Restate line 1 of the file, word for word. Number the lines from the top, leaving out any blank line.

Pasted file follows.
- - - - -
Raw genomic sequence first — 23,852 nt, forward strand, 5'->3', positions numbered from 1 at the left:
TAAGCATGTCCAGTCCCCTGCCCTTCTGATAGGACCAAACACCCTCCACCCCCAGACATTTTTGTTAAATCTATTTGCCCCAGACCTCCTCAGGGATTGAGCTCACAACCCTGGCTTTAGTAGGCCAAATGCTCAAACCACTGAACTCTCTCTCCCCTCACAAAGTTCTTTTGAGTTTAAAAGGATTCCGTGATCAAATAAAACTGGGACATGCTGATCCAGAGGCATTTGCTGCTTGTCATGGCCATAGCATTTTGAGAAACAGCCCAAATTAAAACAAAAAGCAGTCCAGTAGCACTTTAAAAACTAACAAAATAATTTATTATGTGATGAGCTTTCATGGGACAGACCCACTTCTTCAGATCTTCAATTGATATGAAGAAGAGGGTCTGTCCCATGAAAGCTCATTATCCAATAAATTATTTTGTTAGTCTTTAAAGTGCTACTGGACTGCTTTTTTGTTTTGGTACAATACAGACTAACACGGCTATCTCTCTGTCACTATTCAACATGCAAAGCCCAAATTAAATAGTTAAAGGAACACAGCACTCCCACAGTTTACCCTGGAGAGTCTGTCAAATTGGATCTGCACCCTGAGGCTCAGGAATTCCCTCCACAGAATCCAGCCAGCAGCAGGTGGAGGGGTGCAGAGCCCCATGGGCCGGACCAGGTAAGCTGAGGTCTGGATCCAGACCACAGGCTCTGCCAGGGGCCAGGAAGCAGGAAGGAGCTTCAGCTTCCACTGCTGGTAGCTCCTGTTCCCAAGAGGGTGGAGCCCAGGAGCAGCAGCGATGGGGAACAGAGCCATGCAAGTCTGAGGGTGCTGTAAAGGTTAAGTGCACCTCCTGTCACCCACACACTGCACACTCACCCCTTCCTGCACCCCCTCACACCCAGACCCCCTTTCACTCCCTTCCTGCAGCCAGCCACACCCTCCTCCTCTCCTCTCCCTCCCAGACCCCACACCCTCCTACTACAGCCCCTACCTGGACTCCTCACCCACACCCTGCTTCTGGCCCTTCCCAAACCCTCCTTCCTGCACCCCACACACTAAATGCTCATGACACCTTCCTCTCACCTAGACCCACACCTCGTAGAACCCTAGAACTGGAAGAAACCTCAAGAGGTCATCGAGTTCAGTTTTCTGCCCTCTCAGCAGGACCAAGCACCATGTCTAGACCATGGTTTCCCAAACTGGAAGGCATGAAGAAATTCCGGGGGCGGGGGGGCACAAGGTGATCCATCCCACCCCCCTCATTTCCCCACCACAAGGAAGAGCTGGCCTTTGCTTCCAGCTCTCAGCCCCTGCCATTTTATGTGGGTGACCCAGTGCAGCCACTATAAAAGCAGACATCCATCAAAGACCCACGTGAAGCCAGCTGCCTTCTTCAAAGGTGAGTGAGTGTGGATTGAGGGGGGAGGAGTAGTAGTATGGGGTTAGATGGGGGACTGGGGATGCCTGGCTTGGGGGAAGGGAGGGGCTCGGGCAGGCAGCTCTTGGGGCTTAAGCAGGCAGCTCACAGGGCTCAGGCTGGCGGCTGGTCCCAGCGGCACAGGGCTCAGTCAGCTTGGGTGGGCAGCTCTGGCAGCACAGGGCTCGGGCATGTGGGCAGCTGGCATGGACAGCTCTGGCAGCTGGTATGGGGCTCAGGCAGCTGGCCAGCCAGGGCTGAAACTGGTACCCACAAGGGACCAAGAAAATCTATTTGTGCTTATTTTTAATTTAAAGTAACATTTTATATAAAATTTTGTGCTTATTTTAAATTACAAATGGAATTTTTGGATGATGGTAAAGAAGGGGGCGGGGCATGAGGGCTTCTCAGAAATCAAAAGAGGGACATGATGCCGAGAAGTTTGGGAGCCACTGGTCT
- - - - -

Raw genomic sequence first — 23,852 nt, forward strand, 5'->3', positions numbered from 1 at the left: